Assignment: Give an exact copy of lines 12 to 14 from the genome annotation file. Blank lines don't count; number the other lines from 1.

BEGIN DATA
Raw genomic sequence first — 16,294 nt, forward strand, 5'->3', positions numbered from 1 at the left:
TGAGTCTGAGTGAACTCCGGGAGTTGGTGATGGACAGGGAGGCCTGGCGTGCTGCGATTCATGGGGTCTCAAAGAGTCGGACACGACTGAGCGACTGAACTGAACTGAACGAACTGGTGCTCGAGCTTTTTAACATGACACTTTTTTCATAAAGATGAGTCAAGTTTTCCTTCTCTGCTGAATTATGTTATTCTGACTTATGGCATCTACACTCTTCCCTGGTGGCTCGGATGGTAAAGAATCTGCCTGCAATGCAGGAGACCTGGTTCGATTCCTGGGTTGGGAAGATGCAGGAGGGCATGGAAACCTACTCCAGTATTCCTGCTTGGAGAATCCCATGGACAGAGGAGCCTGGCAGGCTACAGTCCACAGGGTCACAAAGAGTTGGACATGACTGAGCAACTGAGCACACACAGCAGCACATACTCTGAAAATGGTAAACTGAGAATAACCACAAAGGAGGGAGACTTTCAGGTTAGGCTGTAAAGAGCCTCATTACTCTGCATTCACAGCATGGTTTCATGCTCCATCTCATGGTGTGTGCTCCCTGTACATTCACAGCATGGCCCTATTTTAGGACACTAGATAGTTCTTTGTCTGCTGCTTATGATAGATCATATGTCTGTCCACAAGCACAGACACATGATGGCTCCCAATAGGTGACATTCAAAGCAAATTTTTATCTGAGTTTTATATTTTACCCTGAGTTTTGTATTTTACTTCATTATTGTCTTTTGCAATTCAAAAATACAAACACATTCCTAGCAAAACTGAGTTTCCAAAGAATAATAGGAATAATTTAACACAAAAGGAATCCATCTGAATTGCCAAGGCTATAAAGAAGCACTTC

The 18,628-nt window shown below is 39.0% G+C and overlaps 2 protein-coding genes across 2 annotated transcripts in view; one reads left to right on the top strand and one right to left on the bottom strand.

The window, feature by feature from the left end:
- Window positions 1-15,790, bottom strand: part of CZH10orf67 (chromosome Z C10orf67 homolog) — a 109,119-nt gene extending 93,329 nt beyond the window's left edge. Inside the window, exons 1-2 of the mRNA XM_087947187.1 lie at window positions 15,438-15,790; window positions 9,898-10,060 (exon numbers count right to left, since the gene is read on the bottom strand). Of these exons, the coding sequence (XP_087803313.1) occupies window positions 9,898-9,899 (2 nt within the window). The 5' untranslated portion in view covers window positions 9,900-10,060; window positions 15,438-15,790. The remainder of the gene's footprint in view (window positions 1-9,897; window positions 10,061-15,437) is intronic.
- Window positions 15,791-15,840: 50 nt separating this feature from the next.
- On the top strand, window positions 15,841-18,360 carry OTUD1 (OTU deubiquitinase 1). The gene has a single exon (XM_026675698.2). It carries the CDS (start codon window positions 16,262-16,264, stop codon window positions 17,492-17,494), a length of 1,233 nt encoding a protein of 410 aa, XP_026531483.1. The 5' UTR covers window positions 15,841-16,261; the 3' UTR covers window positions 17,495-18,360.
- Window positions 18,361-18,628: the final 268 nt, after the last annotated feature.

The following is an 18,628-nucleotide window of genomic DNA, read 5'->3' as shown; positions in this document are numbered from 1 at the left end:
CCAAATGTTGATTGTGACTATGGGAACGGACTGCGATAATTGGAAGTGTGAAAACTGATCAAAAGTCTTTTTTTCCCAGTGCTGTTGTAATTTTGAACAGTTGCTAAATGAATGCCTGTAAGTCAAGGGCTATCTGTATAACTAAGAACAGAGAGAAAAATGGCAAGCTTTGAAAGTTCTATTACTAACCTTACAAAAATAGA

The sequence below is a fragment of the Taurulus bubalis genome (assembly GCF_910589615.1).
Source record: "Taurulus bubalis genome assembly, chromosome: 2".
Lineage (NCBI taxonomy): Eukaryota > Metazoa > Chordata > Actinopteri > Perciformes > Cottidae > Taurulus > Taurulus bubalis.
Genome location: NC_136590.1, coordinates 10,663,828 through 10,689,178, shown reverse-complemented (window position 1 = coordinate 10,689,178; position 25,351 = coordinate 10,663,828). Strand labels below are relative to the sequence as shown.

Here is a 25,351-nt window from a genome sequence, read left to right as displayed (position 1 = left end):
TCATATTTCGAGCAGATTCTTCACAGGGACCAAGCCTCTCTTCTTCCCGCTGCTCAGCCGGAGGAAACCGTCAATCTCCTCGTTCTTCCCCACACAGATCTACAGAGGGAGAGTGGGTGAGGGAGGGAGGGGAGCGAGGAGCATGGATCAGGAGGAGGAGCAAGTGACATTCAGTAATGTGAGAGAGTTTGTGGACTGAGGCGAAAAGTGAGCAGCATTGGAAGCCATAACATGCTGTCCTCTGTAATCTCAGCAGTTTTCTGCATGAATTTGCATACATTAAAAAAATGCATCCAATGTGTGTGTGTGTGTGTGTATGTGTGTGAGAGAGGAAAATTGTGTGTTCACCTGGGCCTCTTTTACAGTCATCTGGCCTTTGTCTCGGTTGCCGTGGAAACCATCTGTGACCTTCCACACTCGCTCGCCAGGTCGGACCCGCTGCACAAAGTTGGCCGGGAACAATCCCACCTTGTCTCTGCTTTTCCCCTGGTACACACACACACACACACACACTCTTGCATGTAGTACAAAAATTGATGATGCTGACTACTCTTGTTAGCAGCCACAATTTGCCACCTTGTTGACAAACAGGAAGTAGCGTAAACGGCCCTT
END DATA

Source record: "Taurulus bubalis genome assembly, chromosome: 2".
Lineage (NCBI taxonomy): Eukaryota > Metazoa > Chordata > Actinopteri > Perciformes > Cottidae > Taurulus > Taurulus bubalis.
Genome location: NC_136590.1, coordinates 10,663,828 through 10,689,178, shown reverse-complemented (window position 1 = coordinate 10,689,178; position 25,351 = coordinate 10,663,828). Strand labels below are relative to the sequence as shown.